Wednesday, July 28, 2021



From 'The United Irishman' newspaper, July, 1954.

Dear Sir,

The major portion of the multitude who were elated by the brilliant coup of fifteen Irish boys in Armagh - the most courageous and dramatic feat of this generation - do not realise its richest result ; namely, that it has awaked the world to the fact, long cloaked from them, that Britain - loudly bawling for Russia to free her oppressed satellites - has all along been maintaining by her side her own satellite in disrupted North-Eastern Ireland.

Since the brilliant 'Break of Armagh' there isn't now on the world's round a single civilised or semi-civilised country possessed of even one news-sheet but has been startlingly informed of Britain's own private satellite, complete with its governing stooges , its prowling, terrorising Gestapo, and paralysing army of occupation.

Between the world's ends there isn't a territory but has got a startling glimpse behind Britain's own Iron Curtain - got a glimpse of, and through, the 'Curtain' which a handful of gallant boys pierced.

They pierced and entered the den of Britain's alleged 'Lion', and they plucked his supposed 'Majesty's' beard, they pulled his nose, slapped his face and casually walked away with his most prized possession, revealing to the astonished world that which some had long suspected ; that the far-and-long 'British Lion' was, after all, only just a jackass who had camouflaged himself in a thieved lion's skin, to frighten the world's children with his endless horrendous braying.

But now, alas, no more! The fellow's fiercest braying now provoke more laughter-shouts than shivers...



The following article was solicited by 'IRIS' from a political observer in the 26 Counties. The article - whose author, John Ward, is not a member of the Republican Movement - is aimed at provoking discussion within (P)Sinn Féin.

From 'IRIS' magazine, October 1987.

('1169' comment - please note that 'IRIS' magazine had, at that time, recently morphed from a republican-minded publication into a Trot-type mouthpiece for a Leinster House-registered political party.)

Getting more votes is not the be all and end all of the exercise, but is a rough guide to how people view (P) Sinn Féin.

History, 17 years and maybe even 60 years of it, sits like a monkey on Sinn Féin's back. A lot of republican history is full of emotional rhetoric*, not cold logic. To go back 61 years, those who went with Fianna Fáil in 1926 are always described as traitors and renegades, and those who stayed with Sinn Féin as pure-souled patriots. Maybe that was true, but the people, the republican-minded people, backed Fianna Fáil**, not Sinn Féin. Of course, maybe the people should have been dissolved!

To the working-class and small farmers of the late 1920's and 1930's, Sinn Féin, with its talk of the Second Dáil as the only legitimate authority in Ireland, was living in cloud cuckoo land***. At least Fianna Fáil seemed to be living in the real world because, as well as the national question, they talked about the everyday problems that faced the people...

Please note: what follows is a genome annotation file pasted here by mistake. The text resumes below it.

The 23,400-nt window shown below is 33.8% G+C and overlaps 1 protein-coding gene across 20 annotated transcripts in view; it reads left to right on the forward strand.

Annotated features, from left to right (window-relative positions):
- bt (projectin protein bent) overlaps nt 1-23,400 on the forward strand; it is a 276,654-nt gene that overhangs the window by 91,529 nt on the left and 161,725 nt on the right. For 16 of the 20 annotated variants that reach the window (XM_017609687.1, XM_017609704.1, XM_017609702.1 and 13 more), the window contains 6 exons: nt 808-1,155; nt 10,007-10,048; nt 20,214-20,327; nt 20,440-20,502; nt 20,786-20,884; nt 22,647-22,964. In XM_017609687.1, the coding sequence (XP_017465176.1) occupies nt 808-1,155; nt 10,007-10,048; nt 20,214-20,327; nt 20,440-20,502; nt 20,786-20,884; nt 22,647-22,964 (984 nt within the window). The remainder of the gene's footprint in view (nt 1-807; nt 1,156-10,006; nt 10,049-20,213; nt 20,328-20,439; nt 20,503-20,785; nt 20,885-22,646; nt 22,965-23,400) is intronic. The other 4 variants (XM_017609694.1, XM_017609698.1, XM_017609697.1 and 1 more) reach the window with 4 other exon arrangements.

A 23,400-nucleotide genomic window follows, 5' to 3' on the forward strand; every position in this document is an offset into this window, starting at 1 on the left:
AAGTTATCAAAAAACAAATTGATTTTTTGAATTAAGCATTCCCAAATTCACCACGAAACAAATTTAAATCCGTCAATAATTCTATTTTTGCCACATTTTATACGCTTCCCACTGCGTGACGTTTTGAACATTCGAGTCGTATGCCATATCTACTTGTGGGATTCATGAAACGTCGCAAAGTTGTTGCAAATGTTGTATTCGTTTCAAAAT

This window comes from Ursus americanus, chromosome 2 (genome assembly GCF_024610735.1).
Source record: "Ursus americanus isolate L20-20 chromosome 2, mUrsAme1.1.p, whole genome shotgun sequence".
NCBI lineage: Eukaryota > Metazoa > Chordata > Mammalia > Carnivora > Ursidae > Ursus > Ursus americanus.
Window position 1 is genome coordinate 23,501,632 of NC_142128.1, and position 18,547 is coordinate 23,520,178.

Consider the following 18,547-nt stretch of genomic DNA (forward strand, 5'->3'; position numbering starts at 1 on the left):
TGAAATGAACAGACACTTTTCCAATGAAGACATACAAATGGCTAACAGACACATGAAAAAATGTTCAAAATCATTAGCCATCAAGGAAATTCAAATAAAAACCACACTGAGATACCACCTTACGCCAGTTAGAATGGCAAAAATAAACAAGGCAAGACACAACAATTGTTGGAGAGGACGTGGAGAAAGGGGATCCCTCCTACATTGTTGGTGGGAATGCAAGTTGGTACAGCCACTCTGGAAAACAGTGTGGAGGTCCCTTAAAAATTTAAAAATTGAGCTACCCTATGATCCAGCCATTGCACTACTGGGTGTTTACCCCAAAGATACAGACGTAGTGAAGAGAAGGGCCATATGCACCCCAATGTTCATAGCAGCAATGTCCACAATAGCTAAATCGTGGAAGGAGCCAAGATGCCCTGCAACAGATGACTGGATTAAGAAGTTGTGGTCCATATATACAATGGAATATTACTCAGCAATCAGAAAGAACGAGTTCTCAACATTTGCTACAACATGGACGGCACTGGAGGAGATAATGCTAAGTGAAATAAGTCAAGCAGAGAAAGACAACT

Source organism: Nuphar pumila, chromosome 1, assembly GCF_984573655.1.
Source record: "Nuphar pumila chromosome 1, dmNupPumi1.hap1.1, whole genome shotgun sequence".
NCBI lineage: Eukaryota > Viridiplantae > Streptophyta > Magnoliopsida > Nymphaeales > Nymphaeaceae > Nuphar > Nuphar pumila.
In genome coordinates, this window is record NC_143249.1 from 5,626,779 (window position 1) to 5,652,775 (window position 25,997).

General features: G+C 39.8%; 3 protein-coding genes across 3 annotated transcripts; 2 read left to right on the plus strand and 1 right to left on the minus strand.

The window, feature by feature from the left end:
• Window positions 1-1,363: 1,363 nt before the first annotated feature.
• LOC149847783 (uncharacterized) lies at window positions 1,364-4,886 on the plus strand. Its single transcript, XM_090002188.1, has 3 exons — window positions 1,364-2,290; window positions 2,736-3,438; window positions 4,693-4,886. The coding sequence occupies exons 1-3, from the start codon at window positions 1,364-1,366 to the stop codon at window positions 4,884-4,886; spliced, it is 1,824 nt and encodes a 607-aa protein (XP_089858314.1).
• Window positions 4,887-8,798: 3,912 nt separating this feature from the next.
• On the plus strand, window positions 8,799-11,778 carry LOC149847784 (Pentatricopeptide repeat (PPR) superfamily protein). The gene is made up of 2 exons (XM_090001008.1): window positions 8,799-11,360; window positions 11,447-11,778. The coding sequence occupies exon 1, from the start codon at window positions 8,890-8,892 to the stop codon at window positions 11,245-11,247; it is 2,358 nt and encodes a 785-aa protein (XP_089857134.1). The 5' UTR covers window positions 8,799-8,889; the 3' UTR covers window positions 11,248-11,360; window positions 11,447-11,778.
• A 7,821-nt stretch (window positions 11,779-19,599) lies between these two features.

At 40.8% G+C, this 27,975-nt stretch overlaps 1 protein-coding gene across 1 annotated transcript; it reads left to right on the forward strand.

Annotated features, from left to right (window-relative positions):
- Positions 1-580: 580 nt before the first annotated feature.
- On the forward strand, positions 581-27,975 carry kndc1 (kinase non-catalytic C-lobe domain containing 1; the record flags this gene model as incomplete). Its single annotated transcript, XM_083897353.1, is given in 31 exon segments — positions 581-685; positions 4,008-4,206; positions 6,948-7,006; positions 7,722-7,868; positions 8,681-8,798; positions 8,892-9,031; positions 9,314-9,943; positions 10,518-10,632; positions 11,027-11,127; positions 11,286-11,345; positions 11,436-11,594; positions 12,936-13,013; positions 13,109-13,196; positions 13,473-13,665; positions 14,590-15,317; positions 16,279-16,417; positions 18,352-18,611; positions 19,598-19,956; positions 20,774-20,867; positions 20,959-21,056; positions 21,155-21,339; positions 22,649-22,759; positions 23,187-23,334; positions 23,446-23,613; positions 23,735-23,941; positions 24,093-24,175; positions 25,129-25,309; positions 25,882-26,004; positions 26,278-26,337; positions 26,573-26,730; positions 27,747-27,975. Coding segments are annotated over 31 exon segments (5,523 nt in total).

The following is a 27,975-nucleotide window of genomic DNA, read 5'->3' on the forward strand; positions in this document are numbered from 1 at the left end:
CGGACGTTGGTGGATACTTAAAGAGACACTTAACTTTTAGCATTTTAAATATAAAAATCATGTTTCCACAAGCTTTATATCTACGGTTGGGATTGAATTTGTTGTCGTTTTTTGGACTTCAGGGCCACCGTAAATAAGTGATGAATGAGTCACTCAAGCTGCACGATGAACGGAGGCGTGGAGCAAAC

(* '1169' comment - not so. If anything, '..a lot of republican history is full of emotional happenings, not "emotional rhetoric". Those who describe our history as "emotional rhetoric" do so for one reason - they are new to Irish republicanism [visiting from an Irish 'nationalist' background] and are attempting to change republicanism into a Trot-like type of what they perceive Irish republicanism to be. And that's the "cold logic" of that particular situation.)

(** '1169' comment - again, not so, but an understandable mistake, coming from such a 'nationalist' source : the author of that claim doesn't understand the difference between 'republicanism' and 'nationalism', and is so politically ignorant, in that regard, that they believe that an Irish republican would actually vote for Fianna Fáil in the first place! A 'nationalist' would, an Irish republican wouldn't, but try explaining that to a Trot...!)

(***'1169' comment - it was actually, for the most part, the republican-minded within the working-class and the small-farming population that sustained such republican institutions in Ireland, and were derided for doing so by 'trendy lefties' who had [and have] no respect for Irish history or culture. Those 'trendy' types are capitalists with a small 'c' who's idea of socialism is to give you marginally more crumbs from the table than a bigger 'bossman' would!)


ON THIS DATE (28TH JULY)... 1769 -


Born in Galway on the 28th of July in 1769, ('Sir') Hudson Lowe further enhanced his military name when, at 46 years of age, he was appointed as the 'custodian' (jailer) of Napoleon Bonaparte on the prison island of St Helena, a remote island - a 'British possession' - in the South Atlantic Ocean (nearest landmass would be Africa).

'Sir' Lowe was known as a 'stickler' in regards to military matters, as was Bonaparte, and both men were the same age ; they clashed regularly, and each refused to fully recognise the military standing and/or authority of the other, guaranteeing a testy (albeit enforced) relationship between the two men. There was no love lost between the pair of them!

The Jailer Lowe was the son of a British Army surgeon and, although he moved among British so-called 'aristocracy' and was impressed by that sort, they were always a bit wary of him, as he really wasn't 'one of their own'.

He was 'gazetted an ensign' (began his career in the British Army) in 1781, when he was only 12 years of age (!) and promoted to the rank of Lieutenant ten years later and then, four years after that, received his stripes as a Captain.

He was 'Knighted' in 1814, at 45 years of age, and promoted to the rank of Major-General that same year and, shortly afterwards, received his stripes as a 'Quartermaster General', and was then placed as a British Army 'Commander' in Genoa within months of his 'QMG' promotion.

He lived to be 75 years of age, and died, in Chelsea, England, from paralysis, in 1844, and is buried in the graveyard in St Mark's Church, near Hyde Park Corner, in London.

"Great ambition is the passion of a great character. Those endowed with it may perform very good or very bad acts. All depends on the principles which direct them..." (Napoleon Bonaparte.)

...IN 1846 -

'Impatience among some Young Irelanders with O’Connell’s views had been evident for some time before the split occurred in 1846. Thomas Davis, The Nation’s editor, clashed with O’Connell in 1845, leaving the relationship between O’Connell and the Young Irelanders tenuous. The following year many Young Irelanders decided there were too many differences between the views of the Repeal Association and the Young Irelanders.